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“Bite-Size Bits of Local, National, and Global History”
“Bite-Size Bits of Local, National, and Global History”
Gettysburg in Adams County, Pennsylvania — The American Northeast (Mid-Atlantic)
 

The Sheads-Buehler Building

 
 
The Sheads-Buehler Building Marker image. Click for full size.
Photographed By Karl Stelly, March 20, 2013
1. The Sheads-Buehler Building Marker
Inscription.  In July 1863 at the time of the Battle of Gettysburg, two warehouse buildings occupied the site in front of you. The Sheads-Buehler Building was constructed in 1858 by local merchants Robert Sheads and Charles Buehler as a warehouse for their coal, stove, and lumber business. Located beside the Sheads-Buehler building was a frame structure that served as the local wholesale and retail business warehouse for Robert McCurdy and Jeremiah Diehl. The building was built sometime between late 1862 and early 1863.

In the aftermath of the Battle of Gettysburg, thousands of wounded soldiers from the North and the South received temporary shelter in both buildings as they awaited rail transport via the Hanover and Gettysburg Railroad depot to larger hospital complexes located in the North. These larger hospitals were better equipped to treat the severe nature of their wounds.

As the last of the wounded departed Gettysburg in the fall of 1863, the buildings returned to their previous purposes as warehouses. At the time of the photos, which were taken in the 1880s, the Sheads-Buehler building was also the site of the local Masonic
The Sheads-Buehler Building Marker image. Click for full size.
Photographed By Adam Margolis, September 14, 2021
2. The Sheads-Buehler Building Marker
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Hall, with the adjacent building serving as a produce store. Both buildings survived into the 20th century, until they were demolished to make way for a gas station in the 1960s.

Photo catptions:
Left: Photograph taken by William Tipton, ca. 1880s (Courtesy of William A. Frassanito, The Gettysburg Bicentennial Album)
Right: Photograph taken by Henry Stewart, ca. 1888 (Courtesy of William A. Frassanito, The Gettysburg Bicentennial Album)

 
Erected 2013 by the York Transit Authority.
 
Topics. This historical marker is listed in this topic list: War, US Civil. A significant historical month for this entry is July 1863.
 
Location. 39° 49.932′ N, 77° 13.858′ W. Marker is in Gettysburg, Pennsylvania, in Adams County. Marker is on Carlisle Street (Business U.S. 15), on the right when traveling north. Marker is next to the sidewalk just to the south side of the Gettysburg Transit Center, a modern brick building on the east side of Carlisle St. Touch for map. Marker is at or near this postal address: 113 Carlisle St, Gettysburg PA 17325, United States of America. Touch for directions.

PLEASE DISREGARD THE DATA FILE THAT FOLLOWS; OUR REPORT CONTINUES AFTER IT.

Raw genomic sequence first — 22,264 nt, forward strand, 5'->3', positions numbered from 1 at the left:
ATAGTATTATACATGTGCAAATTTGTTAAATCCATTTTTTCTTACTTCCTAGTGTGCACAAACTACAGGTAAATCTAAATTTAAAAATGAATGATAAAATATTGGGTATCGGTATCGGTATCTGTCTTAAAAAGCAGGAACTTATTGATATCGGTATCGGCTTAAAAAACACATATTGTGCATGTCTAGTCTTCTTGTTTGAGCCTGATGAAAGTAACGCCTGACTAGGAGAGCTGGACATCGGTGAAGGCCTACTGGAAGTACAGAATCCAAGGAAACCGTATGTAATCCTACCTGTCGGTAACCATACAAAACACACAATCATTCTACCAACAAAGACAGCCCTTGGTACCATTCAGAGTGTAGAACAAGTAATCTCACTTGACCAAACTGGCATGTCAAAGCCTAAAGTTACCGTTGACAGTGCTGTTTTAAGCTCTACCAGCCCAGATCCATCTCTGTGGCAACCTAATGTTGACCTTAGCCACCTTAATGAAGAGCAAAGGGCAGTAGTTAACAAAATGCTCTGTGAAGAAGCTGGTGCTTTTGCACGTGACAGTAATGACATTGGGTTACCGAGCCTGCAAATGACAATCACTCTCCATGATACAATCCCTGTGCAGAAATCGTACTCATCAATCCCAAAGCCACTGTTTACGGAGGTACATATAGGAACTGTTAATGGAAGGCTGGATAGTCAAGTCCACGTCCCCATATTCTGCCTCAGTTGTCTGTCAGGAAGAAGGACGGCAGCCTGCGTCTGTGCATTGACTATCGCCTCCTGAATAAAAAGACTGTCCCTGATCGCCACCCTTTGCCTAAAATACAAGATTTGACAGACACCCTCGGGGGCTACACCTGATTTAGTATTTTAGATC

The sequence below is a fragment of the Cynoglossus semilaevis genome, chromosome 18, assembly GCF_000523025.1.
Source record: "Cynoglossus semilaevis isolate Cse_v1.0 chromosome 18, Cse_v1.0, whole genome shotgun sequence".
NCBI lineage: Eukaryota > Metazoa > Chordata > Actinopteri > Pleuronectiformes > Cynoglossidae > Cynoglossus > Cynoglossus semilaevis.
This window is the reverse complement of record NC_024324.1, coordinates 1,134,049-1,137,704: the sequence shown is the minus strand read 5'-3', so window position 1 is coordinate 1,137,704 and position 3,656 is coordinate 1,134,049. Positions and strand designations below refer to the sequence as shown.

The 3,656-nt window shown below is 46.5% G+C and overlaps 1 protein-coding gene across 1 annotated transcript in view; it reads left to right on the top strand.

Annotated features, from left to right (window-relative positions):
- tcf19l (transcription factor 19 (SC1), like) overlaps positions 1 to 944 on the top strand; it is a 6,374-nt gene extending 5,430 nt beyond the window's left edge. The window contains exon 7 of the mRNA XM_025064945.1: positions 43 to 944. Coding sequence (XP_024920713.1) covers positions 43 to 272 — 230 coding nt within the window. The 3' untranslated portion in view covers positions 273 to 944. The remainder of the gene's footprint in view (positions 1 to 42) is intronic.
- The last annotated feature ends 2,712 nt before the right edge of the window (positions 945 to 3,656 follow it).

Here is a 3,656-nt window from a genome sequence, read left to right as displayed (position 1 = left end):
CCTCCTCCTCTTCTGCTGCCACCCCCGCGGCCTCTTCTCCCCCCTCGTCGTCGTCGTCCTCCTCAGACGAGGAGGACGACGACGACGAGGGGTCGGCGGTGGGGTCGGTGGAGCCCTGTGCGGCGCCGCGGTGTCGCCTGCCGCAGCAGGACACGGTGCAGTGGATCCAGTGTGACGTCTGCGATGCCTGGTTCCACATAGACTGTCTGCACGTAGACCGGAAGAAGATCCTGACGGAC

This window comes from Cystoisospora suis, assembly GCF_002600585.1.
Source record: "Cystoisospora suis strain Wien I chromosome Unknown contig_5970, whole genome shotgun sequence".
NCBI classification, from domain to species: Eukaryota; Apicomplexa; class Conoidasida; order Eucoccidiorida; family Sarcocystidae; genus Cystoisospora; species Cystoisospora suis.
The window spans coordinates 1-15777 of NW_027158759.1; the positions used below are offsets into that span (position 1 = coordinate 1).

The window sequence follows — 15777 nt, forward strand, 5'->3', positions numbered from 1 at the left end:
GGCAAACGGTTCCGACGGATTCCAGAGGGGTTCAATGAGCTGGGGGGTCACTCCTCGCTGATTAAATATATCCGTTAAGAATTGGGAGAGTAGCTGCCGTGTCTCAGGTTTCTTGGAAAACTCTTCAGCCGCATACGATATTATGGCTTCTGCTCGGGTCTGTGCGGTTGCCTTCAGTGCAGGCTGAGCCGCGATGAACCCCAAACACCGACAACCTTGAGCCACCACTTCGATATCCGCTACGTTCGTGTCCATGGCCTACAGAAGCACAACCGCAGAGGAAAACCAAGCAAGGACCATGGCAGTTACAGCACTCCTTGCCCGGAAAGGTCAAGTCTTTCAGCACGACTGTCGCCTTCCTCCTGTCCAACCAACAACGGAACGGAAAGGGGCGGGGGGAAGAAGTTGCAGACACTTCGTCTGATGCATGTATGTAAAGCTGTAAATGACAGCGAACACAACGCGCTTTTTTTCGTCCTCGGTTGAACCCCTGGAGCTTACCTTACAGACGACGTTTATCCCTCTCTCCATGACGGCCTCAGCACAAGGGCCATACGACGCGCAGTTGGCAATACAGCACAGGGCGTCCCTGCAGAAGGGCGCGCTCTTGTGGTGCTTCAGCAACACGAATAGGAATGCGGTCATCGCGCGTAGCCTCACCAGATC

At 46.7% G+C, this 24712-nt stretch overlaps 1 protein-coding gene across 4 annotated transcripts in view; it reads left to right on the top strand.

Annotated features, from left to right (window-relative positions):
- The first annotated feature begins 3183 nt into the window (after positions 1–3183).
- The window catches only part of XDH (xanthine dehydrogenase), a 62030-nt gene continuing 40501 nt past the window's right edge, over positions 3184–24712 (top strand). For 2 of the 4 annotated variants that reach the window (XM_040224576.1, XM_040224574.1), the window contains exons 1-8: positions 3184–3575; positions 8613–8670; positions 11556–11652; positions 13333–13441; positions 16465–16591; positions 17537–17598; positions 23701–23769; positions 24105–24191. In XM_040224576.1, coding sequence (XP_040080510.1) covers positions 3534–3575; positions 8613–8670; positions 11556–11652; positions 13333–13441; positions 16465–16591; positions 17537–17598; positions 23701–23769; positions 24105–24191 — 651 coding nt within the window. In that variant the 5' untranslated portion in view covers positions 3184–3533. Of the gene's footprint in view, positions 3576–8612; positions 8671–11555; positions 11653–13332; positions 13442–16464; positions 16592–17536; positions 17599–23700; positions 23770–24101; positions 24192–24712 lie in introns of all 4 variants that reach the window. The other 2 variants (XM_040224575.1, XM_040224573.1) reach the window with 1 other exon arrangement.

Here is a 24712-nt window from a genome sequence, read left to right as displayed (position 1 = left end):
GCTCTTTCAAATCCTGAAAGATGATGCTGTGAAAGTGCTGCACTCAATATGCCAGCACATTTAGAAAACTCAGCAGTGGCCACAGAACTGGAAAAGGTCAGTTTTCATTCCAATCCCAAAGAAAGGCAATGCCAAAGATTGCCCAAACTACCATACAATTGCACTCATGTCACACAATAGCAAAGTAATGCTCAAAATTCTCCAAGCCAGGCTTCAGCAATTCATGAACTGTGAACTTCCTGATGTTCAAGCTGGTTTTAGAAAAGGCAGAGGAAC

Other nearby markers. At least 8 other markers are within walking distance of this marker. Gettysburg R.R. Depot (a few steps from this marker); Western Maryland Station (a few steps from this marker); The Majestic Theater (within shouting distance of this marker); "It seemed so awful..." (within shouting
The Gettysburg Transit Building image. Click for full size.
Photographed By Karl Stelly, March 20, 2013
3. The Gettysburg Transit Building
This modern building now occupies the site of the Sheads-Buehler Building.
distance of this marker); "by the skin of our teeth" (about 400 feet away, measured in a direct line); Lincoln Square Building (about 400 feet away); "… It was enough to frighten us to death!" (about 400 feet away); Old Courthouse (about 400 feet away). Touch for a list and map of all markers in Gettysburg.
 
Additional commentary.
1. Research for marker inscription.
This historical marker was researched and written by Eric Lindblade.
    — Submitted June 4, 2013, by Karl Stelly of Gettysburg, Pennsylvania.
 
 
Credits. This page was last revised on April 17, 2022. It was originally submitted on March 26, 2013, by Karl Stelly of Gettysburg, Pennsylvania. This page has been viewed 706 times since then and 94 times this year. Photos:   1. submitted on March 26, 2013, by Karl Stelly of Gettysburg, Pennsylvania.   2. submitted on April 7, 2022, by Adam Margolis of Mission Viejo, California.   3. submitted on March 26, 2013, by Karl Stelly of Gettysburg, Pennsylvania. • Bill Pfingsten was the editor who published this page.

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Jul. 4, 2022